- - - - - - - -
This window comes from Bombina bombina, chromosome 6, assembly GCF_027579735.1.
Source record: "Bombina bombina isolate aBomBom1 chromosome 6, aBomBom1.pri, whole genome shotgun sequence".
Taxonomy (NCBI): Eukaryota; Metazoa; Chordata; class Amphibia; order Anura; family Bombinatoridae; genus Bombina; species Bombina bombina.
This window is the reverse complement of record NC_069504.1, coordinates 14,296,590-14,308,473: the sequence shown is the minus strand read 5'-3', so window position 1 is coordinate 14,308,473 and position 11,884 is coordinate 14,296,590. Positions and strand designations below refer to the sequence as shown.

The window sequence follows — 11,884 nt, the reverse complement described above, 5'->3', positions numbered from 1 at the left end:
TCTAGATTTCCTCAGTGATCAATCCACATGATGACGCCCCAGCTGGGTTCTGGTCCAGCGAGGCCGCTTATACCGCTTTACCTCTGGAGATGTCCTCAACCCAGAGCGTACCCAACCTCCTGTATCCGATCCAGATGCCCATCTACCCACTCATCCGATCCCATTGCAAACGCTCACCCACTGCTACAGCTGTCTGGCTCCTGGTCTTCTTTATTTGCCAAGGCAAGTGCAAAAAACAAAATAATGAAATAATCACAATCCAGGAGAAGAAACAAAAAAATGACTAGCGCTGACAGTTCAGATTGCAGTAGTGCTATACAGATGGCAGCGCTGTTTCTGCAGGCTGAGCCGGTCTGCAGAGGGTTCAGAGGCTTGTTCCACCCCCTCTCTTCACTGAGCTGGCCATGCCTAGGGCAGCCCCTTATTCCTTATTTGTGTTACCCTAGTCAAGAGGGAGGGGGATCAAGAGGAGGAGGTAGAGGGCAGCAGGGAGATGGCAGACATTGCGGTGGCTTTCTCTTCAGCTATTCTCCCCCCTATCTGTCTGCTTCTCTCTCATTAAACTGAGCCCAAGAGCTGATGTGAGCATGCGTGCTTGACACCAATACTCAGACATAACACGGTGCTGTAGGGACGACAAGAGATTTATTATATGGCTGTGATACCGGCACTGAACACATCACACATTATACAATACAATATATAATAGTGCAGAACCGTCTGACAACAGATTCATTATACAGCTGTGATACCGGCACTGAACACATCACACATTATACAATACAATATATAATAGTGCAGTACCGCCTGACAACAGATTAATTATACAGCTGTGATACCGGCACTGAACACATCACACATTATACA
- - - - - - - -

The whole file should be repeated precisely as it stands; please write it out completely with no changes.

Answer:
This window comes from Bombina bombina, chromosome 6, assembly GCF_027579735.1.
Source record: "Bombina bombina isolate aBomBom1 chromosome 6, aBomBom1.pri, whole genome shotgun sequence".
Taxonomy (NCBI): Eukaryota; Metazoa; Chordata; class Amphibia; order Anura; family Bombinatoridae; genus Bombina; species Bombina bombina.
This window is the reverse complement of record NC_069504.1, coordinates 14,296,590-14,308,473: the sequence shown is the minus strand read 5'-3', so window position 1 is coordinate 14,308,473 and position 11,884 is coordinate 14,296,590. Positions and strand designations below refer to the sequence as shown.

The window sequence follows — 11,884 nt, the reverse complement described above, 5'->3', positions numbered from 1 at the left end:
TCTAGATTTCCTCAGTGATCAATCCACATGATGACGCCCCAGCTGGGTTCTGGTCCAGCGAGGCCGCTTATACCGCTTTACCTCTGGAGATGTCCTCAACCCAGAGCGTACCCAACCTCCTGTATCCGATCCAGATGCCCATCTACCCACTCATCCGATCCCATTGCAAACGCTCACCCACTGCTACAGCTGTCTGGCTCCTGGTCTTCTTTATTTGCCAAGGCAAGTGCAAAAAACAAAATAATGAAATAATCACAATCCAGGAGAAGAAACAAAAAAATGACTAGCGCTGACAGTTCAGATTGCAGTAGTGCTATACAGATGGCAGCGCTGTTTCTGCAGGCTGAGCCGGTCTGCAGAGGGTTCAGAGGCTTGTTCCACCCCCTCTCTTCACTGAGCTGGCCATGCCTAGGGCAGCCCCTTATTCCTTATTTGTGTTACCCTAGTCAAGAGGGAGGGGGATCAAGAGGAGGAGGTAGAGGGCAGCAGGGAGATGGCAGACATTGCGGTGGCTTTCTCTTCAGCTATTCTCCCCCCTATCTGTCTGCTTCTCTCTCATTAAACTGAGCCCAAGAGCTGATGTGAGCATGCGTGCTTGACACCAATACTCAGACATAACACGGTGCTGTAGGGACGACAAGAGATTTATTATATGGCTGTGATACCGGCACTGAACACATCACACATTATACAATACAATATATAATAGTGCAGAACCGTCTGACAACAGATTCATTATACAGCTGTGATACCGGCACTGAACACATCACACATTATACAATACAATATATAATAGTGCAGTACCGCCTGACAACAGATTAATTATACAGCTGTGATACCGGCACTGAACACATCACACATTATACA